The Clinton administration announced Friday that it would take steps to streamline the Food and Drug Administration’s rules to speed cancer drugs to patients.
President Clinton said the regulatory changes would apply to at least 100 drugs now under study. “Dozens of them will get to the market sooner and that means they can help Americans suffering from cancers of the breast, lung, ovary, prostate and colon, among others,” he said at the White House.
The administration hopes that the steps announced Friday will blunt a Republican drive to reduce the regulatory reach of the FDA. For some time Republicans have been pressing for changes at agencies like the Environmental Protection Agency and the FDA, arguing, for example, that delays in drug approval are bad for patients, drug companies and the nation’s competitive position.
The administration has already taken steps to streamline or reduce some drug approval regulations.
The reforms will go into effect immediately, said Dr. Donna Shalala, secretary of health and human services.
But the agency acknowledged that the new approach ran the risk of sometimes making drugs available whose safety and effectiveness had not been as thoroughly tested as they might have been previously.
Until now, makers of cancer drugs had to show that they could lengthen the survival of cancer patients or improve the quality of their lives before the drugs would be approved for marketing.
Under the new rules, however, all a company has to show is that the drug can measurably shrink the size of a tumor, even for only a short time.
In another significant change, the FDA will accept evidence of a cancer drug’s effectiveness from 26 other countries, essentially all those with some system for reviewing and approving drugs, rather than requiring lengthy testing in the United States.
Drugs approved in the 26 countries could become widely available in the United States long before companies submit applications for approval to market them.
Under this so-called expanded-access program, which already covers AIDS drugs, any doctor can get one of these drugs from its maker by promising to provide information on the outcome of the treatment.
The FDA said it would monitor the approval of drugs by the 26 countries so that the agency could quickly review data and permit such expanded access to a drug if there was evidence that it worked.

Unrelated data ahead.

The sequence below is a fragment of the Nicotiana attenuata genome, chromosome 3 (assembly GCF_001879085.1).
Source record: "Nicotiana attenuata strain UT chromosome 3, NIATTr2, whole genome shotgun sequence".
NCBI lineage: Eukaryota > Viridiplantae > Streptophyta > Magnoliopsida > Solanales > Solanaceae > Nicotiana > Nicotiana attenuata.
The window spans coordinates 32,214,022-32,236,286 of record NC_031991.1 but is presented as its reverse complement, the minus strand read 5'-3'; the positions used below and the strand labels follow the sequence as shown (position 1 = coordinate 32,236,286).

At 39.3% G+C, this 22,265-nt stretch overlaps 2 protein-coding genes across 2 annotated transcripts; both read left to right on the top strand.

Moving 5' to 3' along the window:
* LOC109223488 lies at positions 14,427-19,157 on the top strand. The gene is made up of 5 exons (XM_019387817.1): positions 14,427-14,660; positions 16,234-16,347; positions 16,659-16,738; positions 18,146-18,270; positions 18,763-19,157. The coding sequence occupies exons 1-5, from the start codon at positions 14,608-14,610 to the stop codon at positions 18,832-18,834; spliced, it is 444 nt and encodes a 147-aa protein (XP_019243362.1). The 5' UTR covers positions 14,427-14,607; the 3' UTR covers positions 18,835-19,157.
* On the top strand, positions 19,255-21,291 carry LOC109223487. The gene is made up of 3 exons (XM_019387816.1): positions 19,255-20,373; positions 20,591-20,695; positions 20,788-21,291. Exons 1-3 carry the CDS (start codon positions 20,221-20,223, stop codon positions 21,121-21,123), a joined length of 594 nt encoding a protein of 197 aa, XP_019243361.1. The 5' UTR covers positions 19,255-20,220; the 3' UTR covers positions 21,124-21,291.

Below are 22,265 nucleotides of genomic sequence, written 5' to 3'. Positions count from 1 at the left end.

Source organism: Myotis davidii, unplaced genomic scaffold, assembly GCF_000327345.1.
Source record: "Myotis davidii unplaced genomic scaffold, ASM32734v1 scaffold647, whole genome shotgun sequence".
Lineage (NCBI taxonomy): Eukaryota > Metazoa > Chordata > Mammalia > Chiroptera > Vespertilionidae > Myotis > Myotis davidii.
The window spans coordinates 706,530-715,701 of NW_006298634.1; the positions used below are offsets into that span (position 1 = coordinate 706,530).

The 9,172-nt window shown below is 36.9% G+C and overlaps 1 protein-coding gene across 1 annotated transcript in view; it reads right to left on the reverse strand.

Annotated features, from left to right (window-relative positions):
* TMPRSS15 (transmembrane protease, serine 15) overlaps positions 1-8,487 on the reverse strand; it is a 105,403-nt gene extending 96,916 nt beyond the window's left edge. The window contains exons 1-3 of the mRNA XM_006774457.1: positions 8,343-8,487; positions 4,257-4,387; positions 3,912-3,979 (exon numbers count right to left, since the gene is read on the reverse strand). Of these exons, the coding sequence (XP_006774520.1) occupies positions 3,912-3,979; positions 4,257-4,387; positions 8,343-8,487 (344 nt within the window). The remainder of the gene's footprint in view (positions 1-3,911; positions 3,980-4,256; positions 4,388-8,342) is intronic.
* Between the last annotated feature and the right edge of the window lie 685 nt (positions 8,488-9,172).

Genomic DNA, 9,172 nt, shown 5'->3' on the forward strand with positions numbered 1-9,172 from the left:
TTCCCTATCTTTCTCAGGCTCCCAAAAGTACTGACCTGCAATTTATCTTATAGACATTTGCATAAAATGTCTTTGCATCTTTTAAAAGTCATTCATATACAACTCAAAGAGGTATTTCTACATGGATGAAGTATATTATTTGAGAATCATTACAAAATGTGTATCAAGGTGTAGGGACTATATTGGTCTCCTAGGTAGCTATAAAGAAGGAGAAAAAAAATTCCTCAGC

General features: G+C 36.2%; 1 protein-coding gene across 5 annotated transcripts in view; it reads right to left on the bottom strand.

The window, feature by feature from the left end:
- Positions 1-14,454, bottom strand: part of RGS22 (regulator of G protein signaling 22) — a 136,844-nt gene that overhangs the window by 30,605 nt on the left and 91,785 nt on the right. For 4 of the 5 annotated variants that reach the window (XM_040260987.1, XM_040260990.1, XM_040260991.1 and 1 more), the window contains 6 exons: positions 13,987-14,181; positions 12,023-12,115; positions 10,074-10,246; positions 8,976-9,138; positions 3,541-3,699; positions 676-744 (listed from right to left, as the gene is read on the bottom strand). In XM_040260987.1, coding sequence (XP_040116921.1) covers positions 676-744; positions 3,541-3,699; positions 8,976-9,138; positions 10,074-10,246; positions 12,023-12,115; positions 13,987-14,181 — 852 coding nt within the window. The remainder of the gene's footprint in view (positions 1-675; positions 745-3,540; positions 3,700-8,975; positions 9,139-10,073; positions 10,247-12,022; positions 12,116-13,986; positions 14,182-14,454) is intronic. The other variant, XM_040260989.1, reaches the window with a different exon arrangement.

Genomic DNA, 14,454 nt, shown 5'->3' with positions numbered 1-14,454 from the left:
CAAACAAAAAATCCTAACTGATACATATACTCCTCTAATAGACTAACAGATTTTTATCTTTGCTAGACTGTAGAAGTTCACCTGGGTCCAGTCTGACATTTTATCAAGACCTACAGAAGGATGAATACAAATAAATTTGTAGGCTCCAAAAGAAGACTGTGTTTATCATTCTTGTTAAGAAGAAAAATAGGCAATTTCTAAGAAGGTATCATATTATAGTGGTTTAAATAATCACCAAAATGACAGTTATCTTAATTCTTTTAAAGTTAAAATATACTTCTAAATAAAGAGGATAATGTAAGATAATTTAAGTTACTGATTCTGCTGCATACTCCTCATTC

The average approval time for so-called breakthrough therapies for life-threatening diseases is six months, but it is longer for drugs that are very similar to those already on the market.
“Science has matured to the point where we can actually make much earlier decisions,” Dr. Shalala said. “This is a genuine reform, not just putting an artificial time frame on the FDA. We are reconceptualizing the drug-approval process based on science.”
Vice President Al Gore called the new initiative a “common sense approach to approving promising new cancer therapies.”
But the commissioner of food and drugs, Dr. David Kessler, said in a telephone interview: “We are taking a risk here. We are going to make mistakes in this process. There will be some drug that comes along that is not as effective as it looked like or has much more severe side effects than we thought. But that risk is worthwhile when patients are facing life-threatening illnesses, we feel.”
The Pharmaceutical Research and Manufacturers Association, the industry’s trade group in Washington and a leading backer of Republican efforts to modify FDA procedures, applauded Friday’s announcement as “long overdue.”
The statement said, “The administration’s effort is an acknowledgment that FDA must be reformed, and it draws attention to the need to pass comprehensive legislation to improve drug development.”
The main measure in Congress to streamline the agency’s drug-approval process was approved by the Senate Labor and Human Resources Committee on Thursday, by a vote of 12-4.
The bill, sponsored by Sen. Nancy Kassebaum, R-Kan., chairwoman of the committee, would require the FDA to evaluate every drug or medical device within six months. The bill also takes the first steps to turn over drug approval to private groups paid for by the pharmaceutical industry.